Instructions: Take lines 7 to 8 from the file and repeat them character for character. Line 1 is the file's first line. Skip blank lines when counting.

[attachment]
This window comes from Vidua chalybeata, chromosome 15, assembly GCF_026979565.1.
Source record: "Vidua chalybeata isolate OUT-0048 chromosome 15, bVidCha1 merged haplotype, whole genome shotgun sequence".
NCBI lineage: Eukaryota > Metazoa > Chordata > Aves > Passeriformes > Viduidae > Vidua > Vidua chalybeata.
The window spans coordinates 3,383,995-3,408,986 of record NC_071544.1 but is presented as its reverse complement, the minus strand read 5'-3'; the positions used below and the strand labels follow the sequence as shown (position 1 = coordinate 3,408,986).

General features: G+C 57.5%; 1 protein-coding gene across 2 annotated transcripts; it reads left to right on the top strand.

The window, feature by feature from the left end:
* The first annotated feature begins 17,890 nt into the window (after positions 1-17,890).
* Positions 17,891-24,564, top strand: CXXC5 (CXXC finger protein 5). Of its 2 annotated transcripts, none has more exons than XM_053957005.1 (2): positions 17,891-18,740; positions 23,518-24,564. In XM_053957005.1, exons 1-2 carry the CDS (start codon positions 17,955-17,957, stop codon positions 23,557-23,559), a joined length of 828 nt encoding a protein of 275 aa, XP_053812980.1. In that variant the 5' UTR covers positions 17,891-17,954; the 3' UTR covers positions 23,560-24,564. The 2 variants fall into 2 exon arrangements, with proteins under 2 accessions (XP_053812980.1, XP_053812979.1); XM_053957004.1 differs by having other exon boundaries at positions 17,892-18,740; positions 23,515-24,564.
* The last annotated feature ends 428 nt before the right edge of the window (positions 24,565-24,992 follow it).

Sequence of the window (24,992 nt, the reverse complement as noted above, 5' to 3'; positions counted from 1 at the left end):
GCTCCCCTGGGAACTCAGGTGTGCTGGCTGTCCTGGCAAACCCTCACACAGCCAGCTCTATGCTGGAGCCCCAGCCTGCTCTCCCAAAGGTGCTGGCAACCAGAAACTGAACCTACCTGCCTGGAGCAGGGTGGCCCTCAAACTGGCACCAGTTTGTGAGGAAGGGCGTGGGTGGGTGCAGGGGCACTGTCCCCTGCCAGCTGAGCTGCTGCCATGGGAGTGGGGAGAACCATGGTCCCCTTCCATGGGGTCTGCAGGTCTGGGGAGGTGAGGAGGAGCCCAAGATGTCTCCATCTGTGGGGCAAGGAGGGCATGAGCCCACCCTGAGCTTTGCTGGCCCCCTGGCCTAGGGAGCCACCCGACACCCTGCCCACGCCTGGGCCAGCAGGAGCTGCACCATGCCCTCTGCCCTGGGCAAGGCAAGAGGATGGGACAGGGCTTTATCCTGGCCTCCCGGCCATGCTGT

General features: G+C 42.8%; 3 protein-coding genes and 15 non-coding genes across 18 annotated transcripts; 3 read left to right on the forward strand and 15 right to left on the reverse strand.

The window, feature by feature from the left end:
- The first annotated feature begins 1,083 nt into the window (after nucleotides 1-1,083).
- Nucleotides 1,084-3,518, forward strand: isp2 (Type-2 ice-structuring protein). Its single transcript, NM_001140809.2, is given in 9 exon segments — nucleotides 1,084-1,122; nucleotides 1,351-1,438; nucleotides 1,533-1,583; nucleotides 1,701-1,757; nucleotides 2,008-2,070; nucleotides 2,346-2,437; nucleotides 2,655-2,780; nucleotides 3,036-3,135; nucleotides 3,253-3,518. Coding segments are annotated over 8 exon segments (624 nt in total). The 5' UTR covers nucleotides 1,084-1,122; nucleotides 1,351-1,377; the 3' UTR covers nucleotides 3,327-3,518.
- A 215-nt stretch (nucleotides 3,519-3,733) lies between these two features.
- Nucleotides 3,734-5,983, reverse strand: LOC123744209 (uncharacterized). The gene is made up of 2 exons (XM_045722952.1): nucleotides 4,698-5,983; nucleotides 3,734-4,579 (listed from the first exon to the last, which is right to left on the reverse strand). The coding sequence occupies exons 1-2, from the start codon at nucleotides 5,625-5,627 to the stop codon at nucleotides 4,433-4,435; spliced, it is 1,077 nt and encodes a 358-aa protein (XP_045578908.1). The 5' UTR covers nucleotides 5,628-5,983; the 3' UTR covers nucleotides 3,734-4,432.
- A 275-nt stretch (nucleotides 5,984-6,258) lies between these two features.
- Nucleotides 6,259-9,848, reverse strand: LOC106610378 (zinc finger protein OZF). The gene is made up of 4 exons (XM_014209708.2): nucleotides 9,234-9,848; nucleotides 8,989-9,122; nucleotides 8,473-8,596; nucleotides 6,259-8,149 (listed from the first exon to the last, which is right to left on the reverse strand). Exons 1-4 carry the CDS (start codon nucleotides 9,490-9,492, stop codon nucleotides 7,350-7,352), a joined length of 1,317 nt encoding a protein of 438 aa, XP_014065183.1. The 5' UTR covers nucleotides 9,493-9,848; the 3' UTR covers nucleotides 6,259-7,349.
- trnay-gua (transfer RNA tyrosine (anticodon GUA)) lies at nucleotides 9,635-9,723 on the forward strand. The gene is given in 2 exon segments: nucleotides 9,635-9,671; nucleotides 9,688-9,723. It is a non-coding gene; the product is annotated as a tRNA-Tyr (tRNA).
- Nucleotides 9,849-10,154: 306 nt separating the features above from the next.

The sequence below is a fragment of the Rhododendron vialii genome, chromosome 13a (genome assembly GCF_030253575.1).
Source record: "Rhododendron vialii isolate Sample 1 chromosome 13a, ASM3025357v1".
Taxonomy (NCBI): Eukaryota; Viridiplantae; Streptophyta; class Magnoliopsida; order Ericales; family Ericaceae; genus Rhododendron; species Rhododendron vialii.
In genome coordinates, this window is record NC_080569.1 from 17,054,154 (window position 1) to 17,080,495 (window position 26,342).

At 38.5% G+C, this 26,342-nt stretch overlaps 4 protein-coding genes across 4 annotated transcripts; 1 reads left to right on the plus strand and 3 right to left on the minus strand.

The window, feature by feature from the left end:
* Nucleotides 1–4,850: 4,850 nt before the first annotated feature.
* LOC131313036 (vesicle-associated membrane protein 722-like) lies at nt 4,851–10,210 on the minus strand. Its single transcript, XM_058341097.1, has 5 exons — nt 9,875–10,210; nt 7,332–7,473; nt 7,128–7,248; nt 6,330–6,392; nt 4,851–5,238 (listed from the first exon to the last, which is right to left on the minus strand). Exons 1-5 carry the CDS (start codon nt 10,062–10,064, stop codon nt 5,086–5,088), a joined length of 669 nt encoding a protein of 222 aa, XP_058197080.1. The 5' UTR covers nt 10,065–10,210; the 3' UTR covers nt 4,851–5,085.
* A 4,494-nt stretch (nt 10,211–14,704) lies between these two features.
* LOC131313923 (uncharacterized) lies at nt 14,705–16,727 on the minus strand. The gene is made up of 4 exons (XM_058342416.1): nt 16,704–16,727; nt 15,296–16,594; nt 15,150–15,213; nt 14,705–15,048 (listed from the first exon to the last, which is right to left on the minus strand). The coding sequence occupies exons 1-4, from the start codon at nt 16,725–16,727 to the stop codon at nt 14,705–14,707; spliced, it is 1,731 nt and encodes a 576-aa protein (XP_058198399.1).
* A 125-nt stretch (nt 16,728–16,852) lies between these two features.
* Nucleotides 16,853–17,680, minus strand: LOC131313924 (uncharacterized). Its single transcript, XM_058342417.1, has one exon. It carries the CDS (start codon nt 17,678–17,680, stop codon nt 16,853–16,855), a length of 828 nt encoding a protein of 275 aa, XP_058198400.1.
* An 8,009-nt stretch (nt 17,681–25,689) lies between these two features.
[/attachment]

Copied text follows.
* The first annotated feature begins 17,890 nt into the window (after positions 1-17,890).
* Positions 17,891-24,564, top strand: CXXC5 (CXXC finger protein 5). Of its 2 annotated transcripts, none has more exons than XM_053957005.1 (2): positions 17,891-18,740; positions 23,518-24,564. In XM_053957005.1, exons 1-2 carry the CDS (start codon positions 17,955-17,957, stop codon positions 23,557-23,559), a joined length of 828 nt encoding a protein of 275 aa, XP_053812980.1. In that variant the 5' UTR covers positions 17,891-17,954; the 3' UTR covers positions 23,560-24,564. The 2 variants fall into 2 exon arrangements, with proteins under 2 accessions (XP_053812980.1, XP_053812979.1); XM_053957004.1 differs by having other exon boundaries at positions 17,892-18,740; positions 23,515-24,564.